Dip a sponge or soft-bristled brush in warm, soapy water, and use it to scrub the remaining oil. If any areas still won’t come clean, apply a paste made from baking soda and water, and scrub again. Rinse the deep fryer thoroughly with clean water, and wipe it dry with paper towels or cloth towels. Rinse the frying basket, and reinsert it into the appliance.

Tips for Maintaining a Deep Fryer

Frying a whole turkey outdoors for the holiday feast

Establish a Regular Cleaning Schedule

If you only use your residential deep fryer occasionally, follow the above cleaning steps every time you use the deep fryer so you can put it away safely. If you use it frequently—such as every day or every other day—you can likely get away with a thorough wipe-down in between uses, with a weekly deep-clean using the steps above. Just make sure you check for signs of rancid oil, such as a foul odor.

Store Oil in an Airtight Container

When storing used oil, make sure to keep it in an airtight container. This will help prevent the oil from oxidizing and going bad. Additionally, store the container in a cool, dark place to further extend the life of the oil.

Dispose of Oil Properly

It’s essential to dispose of used oil properly. Never pour it down the drain or throw it in the trash, as this can cause environmental issues and plumbing problems. Instead, place the used oil in a sealed container and take it to a local recycling facility or disposal center. Many cities have designated locations where you can drop off used cooking oil for recycling.

Consistently Check Food Quality and Safety

Always ensure that your food is dry before placing it in the fryer, as any water present can cause the oil to splatter and create a safety hazard. Additionally, avoid overcrowding the fryer, which can lower the temperature of the oil and cause food to be overly greasy. Choose an oil with a high smoke point, such as peanut, canola, or safflower, and keep track of how many times you reuse the oil, changing it as needed.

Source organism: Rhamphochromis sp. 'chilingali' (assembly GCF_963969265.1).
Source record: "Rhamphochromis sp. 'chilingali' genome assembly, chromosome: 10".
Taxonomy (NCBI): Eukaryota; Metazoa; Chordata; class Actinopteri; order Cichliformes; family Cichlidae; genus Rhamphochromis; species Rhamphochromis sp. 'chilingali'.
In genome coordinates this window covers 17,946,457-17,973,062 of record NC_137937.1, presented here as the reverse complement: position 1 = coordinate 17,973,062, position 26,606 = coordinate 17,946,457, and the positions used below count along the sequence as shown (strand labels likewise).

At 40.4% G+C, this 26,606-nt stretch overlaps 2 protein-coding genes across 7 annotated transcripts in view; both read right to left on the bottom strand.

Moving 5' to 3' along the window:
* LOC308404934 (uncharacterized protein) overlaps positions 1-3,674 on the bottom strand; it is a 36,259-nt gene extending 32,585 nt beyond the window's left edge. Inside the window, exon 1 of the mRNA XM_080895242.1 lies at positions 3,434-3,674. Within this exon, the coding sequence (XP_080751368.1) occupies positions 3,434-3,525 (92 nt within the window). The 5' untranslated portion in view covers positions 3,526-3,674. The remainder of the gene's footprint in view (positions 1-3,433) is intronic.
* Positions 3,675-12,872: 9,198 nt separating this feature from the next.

How do you remove sticky oil from a deep fryer?

A view of food bubbling in oil inside a consumer fryer machine.

To remove sticky oil from a deep fryer, scrub the interior with a sponge or soft-bristled brush dipped in warm, soapy water, and for stubborn areas, apply a paste made from baking soda and water before scrubbing again.

Which chemical is the best to use when cleaning a deep fryer?

The best chemical to use when cleaning a deep fryer is Caustic Soda or Sodium Hydroxide (NaOH), often used in conjunction with other constituents like wetting agents, suspension agents, detergents, emulsifiers, sequestrants, oxidizers, and corrosion inhibitors.

What is the best way to clean deep fryer baskets?

The best way to clean deep fryer baskets is by soaking them in a vinegar solution or hot, soapy water, and then scrubbing with a soft-bristle brush or sponge to remove any remaining grease and debris.

How do you clean carbon build up in a fryer?

To clean carbon build up in a fryer, soak the fryer and its baskets overnight with a powerful cleaner like Alconox, which helps break down heavy carbon deposits, and then scrub thoroughly to remove any remaining residue.